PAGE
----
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Shareholders must take care when seeking retribution

The Times: Shareholders must take care when seeking retribution


By Graham Searjeant

July 03, 2004

SETTING aside all those economic and political drawbacks, one group would justifiably have cheered to the rafters if the UK had joined the eurozone: Britain’s euro-multinationals.

Corporate life could have been easier at BAT, Pilkington, Diageo and many others. It would have been much easier at Unilever, Reed Elsevier and Shell, which have separate Dutch and British-quoted holding companies that survive in a single European market largely because of the remaining currency and legal differences.

Until this year, few seemed to mind. Shell had a single global operating organisation, Royal Dutch Shell. In practice, the American operation has been the most separate. The two holding companies, Shell Transport and Royal Dutch, harmlessly accommodated the national differences that might otherwise have led to constant, debilitating infighting. The need to meld and choose between two streams of management has also brought a steady flow of competent, rarely brilliant, managers to the top.

This year’s scandal over Shell’s overstated gas and oil reserves has called this into question. Dollar investors do not care if dividends are paid in sterling or euros. Like others, they wondered if the system of dual holding companies neutered the roles of boards in controlling the executives if they ran off the rails. When the boards needed to take a grip fast, they lost time because the joint executive was not transparently under their control.

Many shareholders have demanded improvements, on the assumption that if they do not know how Royal Dutch Shell works, something is wrong. As investors in other companies have found, however, the best corporate governance structure that disinterested bureaucrats can devise is no guarantee against bad practice, over-optimism, dodgy accounting or executive denial/cover-up.

When managers err as glaringly as Sir Phil Watts and his British and Dutch colleagues, a rather different question should be uppermost in investors’ minds. Will action or campaigning against the company be for or against shareholders’ interests? The biggest revolt at Monday’s simultaneous annual meeting came in The Hague. US and continental funds used a peculiarly Dutch corporate formality to vent their anger. Two out of five voted against a resolution signing the management off from further personal responsibility for the events of the previous year. In the circumstances, this protest was restrained.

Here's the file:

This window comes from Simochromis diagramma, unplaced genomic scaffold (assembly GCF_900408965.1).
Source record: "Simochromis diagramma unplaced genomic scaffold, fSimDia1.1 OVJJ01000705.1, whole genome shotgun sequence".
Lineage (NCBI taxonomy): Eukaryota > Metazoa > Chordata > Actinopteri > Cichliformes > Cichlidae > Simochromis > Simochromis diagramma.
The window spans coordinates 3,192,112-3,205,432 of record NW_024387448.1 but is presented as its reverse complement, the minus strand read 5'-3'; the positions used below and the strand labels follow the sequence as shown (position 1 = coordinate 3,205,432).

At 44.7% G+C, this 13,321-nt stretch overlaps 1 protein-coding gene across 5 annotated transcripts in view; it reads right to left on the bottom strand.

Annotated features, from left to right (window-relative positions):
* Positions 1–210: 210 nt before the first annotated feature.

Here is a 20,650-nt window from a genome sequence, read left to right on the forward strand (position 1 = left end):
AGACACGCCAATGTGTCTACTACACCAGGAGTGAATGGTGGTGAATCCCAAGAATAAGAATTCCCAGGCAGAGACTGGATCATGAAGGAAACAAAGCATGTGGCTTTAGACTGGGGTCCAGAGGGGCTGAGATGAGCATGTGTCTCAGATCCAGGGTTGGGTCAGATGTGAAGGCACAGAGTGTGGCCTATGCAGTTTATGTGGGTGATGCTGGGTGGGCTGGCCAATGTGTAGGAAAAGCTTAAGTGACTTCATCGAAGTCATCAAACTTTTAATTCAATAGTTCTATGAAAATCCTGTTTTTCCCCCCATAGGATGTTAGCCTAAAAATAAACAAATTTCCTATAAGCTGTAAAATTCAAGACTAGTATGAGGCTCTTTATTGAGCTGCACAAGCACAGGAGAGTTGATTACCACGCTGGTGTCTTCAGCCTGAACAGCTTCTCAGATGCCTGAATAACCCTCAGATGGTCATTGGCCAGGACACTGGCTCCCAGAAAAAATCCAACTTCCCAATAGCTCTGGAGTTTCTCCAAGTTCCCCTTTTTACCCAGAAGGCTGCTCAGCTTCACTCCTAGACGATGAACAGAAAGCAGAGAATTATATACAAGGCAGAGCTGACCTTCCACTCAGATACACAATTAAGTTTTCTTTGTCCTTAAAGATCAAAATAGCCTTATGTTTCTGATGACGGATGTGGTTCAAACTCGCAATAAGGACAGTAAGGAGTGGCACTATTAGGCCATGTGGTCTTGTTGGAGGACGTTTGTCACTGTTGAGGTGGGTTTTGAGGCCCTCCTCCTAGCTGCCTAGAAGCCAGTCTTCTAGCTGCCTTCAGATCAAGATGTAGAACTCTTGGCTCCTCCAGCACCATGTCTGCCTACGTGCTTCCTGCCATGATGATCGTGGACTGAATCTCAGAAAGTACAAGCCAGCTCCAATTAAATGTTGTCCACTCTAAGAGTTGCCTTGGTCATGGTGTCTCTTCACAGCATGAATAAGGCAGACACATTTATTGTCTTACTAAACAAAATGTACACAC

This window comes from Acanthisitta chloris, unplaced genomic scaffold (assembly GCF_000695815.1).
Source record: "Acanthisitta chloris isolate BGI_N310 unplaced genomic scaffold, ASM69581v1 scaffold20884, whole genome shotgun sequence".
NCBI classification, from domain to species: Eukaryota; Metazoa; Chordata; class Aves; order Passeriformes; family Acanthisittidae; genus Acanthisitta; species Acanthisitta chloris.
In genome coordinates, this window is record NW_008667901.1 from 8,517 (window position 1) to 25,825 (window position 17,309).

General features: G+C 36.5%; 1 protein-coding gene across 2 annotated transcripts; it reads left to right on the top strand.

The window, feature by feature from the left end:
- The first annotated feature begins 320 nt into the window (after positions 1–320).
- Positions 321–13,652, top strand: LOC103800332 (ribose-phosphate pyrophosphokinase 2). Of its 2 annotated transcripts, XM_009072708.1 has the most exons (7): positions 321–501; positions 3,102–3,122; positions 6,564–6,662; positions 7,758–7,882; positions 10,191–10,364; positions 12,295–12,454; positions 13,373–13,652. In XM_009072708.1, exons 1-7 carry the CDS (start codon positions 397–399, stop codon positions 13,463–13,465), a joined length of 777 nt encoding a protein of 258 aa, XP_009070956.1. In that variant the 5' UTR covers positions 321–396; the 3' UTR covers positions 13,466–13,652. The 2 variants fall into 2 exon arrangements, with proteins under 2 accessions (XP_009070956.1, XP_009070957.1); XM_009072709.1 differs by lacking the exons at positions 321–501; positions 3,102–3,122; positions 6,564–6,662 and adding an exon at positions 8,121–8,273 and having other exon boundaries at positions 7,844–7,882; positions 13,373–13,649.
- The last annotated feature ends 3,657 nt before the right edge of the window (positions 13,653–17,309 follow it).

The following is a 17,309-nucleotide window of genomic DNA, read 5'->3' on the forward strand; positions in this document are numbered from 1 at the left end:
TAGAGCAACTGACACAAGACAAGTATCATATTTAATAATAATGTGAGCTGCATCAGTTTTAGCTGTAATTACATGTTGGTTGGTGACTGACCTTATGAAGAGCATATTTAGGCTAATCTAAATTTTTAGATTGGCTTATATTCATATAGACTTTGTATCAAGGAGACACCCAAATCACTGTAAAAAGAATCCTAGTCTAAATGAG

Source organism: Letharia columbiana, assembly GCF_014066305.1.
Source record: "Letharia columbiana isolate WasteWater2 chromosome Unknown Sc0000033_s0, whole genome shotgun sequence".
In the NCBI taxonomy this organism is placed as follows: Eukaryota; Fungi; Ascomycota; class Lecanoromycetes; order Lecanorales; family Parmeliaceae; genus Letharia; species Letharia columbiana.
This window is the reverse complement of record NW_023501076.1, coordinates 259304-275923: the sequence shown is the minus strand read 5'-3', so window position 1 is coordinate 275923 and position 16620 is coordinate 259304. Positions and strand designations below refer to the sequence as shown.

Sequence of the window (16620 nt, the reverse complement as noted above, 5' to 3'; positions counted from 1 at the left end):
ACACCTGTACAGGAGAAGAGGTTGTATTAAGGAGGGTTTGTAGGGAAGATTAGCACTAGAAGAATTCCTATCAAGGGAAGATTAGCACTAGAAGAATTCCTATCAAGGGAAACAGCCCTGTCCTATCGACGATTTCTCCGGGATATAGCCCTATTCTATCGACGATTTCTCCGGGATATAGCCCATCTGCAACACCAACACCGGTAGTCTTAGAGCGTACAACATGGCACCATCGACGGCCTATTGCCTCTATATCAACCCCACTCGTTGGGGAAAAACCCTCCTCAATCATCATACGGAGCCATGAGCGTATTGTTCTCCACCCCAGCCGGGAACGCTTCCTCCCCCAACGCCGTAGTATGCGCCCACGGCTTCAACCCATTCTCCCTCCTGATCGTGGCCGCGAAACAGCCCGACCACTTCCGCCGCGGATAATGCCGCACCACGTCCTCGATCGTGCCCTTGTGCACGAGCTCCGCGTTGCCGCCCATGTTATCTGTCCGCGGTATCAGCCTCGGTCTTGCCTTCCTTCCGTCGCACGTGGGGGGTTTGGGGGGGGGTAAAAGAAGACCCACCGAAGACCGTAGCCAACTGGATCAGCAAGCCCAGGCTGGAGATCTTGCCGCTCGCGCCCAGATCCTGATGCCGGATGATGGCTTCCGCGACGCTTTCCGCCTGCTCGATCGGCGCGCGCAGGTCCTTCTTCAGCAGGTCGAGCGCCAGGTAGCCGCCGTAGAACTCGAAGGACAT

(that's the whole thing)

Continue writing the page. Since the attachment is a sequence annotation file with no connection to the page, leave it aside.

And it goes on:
Some investors were motivated by their desire to pursue class action lawsuits against the company. That is more worrying. Heavy awards of damages and the grinding wheels of the US Securities and Exchange Commission pose greater danger to Shell shareholders as a whole than Sir Phil’s misjudgments or his ludicrous attempt to shrug them off.

Overstatement of reserves certainly exacerbated the group’s perceived failure to find new oil. But three quarters of the presumed reserves will probably eventually have accounting value and the organisation is now energised to step up the search. By contrast, serious harassment by lawyers and regulators could destroy the group, leaving it to be bought at a bargain price by a rival.

Shareholders should uphold standards and must punish lapses, but they should be careful not to damage their own company. Looking carefully at the corporate structure might not be such a bad thing, but shareholders should take care to recognise the importance of such minor matters as currencies.

For all their recent discomforts, Shell shareholders have enjoyed steadily rising dividends. By contrast, sterling investors in the much-admired and supposedly more successful BP could see dividends fall two years running. BP dividends are declared in dollars.

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